EPA settles case over destruction of rare wetlands in California

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SAN FRANCISCO, CA, Aug. 14, 2014 -- Today, the Environmental Protection Agency (EPA) and U.S. Department of Justice announced a settlement with the owners of the Anchordoguy ranch for violations of the Clean Water Act (CWA) that destroyed more than 80 acres of rare vernal pool wetlands and streams in Tehama County, Calif. Ranch owners have agreed to pay $795,000 for wetlands preservation and $300,000 in penalties.

Matthew Anchordoguy, John Barlow, and Anchordoguy and Company LP own and operate the 1,036-acre Anchordoguy ranch in Tehama County, Calif. Coyote Creek, a tributary of the Sacramento River, crosses the ranch, where vernal pools and other wetlands and small seasonal streams could be found.

Between 2008 and 2010, the owners illegally deep-ripped 872 acres of the ranch to make room for more orchards, destroying 80 acres of vernal pool wetlands and damaging two acres of Coyote Creek. The ranch owners carried out these activities without a required CWA 404 permit from the U.S. Army Corps of Engineers.

In addition to paying $300,000 in civil penalties, the ranch owners are required to off-set the ecological losses of the destroyed vernal pool wetlands and streams. Ranch owners have agreed to provide $795,000 to The Nature Conservancy to preserve vernal pool and salmon habitats in the Sacramento River watershed. This funding will include the purchase of a conservation easement on the 515-acre Foor Ranch, a unique piece of property rich in vernal pool wetlands and connected to the Vina Plains preserve, a much larger vernal pool conservation area.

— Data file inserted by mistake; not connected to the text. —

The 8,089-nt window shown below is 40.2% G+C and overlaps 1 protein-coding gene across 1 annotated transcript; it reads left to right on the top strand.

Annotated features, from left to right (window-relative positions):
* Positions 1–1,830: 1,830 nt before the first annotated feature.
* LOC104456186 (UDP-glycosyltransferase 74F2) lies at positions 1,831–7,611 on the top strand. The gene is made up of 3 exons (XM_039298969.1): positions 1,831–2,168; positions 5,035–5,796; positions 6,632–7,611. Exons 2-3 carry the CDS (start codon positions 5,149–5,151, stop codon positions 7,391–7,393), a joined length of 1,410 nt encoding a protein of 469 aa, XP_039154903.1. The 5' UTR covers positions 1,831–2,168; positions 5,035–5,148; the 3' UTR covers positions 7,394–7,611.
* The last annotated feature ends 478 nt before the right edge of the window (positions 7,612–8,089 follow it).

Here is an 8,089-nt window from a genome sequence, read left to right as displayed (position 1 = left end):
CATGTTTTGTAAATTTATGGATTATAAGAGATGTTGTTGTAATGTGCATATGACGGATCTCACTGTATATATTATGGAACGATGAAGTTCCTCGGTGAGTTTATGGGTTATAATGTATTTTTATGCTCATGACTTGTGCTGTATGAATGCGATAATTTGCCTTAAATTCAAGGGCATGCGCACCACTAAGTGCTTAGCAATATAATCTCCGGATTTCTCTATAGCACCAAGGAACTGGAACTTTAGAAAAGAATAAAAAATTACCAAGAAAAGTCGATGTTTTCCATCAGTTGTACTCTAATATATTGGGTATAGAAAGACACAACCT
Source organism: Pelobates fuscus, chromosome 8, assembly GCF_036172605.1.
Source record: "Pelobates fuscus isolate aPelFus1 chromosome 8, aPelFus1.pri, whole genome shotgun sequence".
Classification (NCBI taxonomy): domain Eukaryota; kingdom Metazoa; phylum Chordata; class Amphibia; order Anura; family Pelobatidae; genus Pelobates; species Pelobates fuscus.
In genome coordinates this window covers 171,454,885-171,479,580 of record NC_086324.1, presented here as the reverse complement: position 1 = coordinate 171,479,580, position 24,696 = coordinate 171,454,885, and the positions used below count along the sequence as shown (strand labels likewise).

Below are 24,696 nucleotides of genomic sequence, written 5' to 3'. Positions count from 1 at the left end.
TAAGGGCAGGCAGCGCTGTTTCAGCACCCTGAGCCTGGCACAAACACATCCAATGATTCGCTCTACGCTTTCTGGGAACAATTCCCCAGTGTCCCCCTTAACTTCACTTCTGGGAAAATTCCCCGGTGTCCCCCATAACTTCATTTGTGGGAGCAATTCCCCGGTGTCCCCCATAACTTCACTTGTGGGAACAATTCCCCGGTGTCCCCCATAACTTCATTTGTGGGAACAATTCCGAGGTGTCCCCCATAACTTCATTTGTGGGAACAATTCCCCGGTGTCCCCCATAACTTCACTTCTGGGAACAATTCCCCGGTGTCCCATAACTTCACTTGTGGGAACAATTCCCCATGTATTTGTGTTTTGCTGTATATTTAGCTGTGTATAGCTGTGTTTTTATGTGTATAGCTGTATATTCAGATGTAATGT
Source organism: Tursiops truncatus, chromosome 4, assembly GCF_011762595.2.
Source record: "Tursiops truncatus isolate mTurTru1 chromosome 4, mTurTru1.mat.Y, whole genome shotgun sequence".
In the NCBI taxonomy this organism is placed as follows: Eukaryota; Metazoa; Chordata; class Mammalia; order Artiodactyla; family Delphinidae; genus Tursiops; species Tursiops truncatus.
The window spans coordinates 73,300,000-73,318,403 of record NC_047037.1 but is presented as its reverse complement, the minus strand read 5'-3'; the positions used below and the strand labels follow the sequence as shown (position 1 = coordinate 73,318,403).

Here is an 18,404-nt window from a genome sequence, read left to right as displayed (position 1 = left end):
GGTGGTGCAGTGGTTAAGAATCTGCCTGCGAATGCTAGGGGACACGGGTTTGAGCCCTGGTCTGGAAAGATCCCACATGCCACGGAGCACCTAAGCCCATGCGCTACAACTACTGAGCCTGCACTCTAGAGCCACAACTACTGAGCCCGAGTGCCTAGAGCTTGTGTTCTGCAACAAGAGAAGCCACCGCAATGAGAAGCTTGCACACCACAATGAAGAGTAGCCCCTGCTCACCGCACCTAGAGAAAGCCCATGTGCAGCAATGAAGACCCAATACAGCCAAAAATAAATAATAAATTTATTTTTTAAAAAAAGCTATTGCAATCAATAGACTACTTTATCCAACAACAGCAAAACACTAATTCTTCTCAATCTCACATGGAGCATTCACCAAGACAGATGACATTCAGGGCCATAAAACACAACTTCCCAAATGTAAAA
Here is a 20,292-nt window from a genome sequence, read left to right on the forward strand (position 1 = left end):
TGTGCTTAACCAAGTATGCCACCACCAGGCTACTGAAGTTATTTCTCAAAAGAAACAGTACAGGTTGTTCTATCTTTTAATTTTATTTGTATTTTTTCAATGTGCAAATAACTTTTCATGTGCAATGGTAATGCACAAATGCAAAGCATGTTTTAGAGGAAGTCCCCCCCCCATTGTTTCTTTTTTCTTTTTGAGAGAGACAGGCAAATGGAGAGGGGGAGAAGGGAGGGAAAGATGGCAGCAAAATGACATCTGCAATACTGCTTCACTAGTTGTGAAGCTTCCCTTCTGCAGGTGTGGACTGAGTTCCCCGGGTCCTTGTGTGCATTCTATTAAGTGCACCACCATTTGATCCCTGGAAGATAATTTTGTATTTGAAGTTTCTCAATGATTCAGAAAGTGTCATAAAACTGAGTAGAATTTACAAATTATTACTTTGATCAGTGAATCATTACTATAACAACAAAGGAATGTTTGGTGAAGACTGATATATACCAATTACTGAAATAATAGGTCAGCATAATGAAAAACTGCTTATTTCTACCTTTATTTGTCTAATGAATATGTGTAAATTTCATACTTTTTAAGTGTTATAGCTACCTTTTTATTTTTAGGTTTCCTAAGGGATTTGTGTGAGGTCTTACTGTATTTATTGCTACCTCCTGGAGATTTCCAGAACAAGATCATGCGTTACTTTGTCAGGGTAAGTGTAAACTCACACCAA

The Foor Ranch conservation easement will complete one of the last pieces of the Conservancy's 4,600-acre Vina Plains Preserve, a prime vernal pools and grasslands conservation, research and educational site on the upper terrace of the Sacramento Valley. The Vina Plains vernal pools are some of the best remaining in California.

Vernal pools are shallow depressions with an underlying layer of impermeable subsoil, which fill with water during the rainy season. These seasonal wetlands look barren during the summer and fall, but after winter rains begin, they are home to endangered and threatened fairy shrimp and native and migratory birds that feed on the shrimp. In the spring, the vernal pools bloom with uniquely-adapted wetland plants, creating rings of colorful wildflowers at the pools' edges as the water recedes.

California is one of the few places in the world where vernal pool ecosystems are found. Once common in the Central Valley, vernal pools have been reduced to less than 10 percent of their original range. Vernal pools and other wetlands help moderate seasonal flooding during storm events and also remove contaminants from the water, including agricultural and urban runoff.

See also:

"Partnership to preserve thousands of acres of threatened SC wetlands"

"Waste management providers settle with EPA over environmental violations in Calif."

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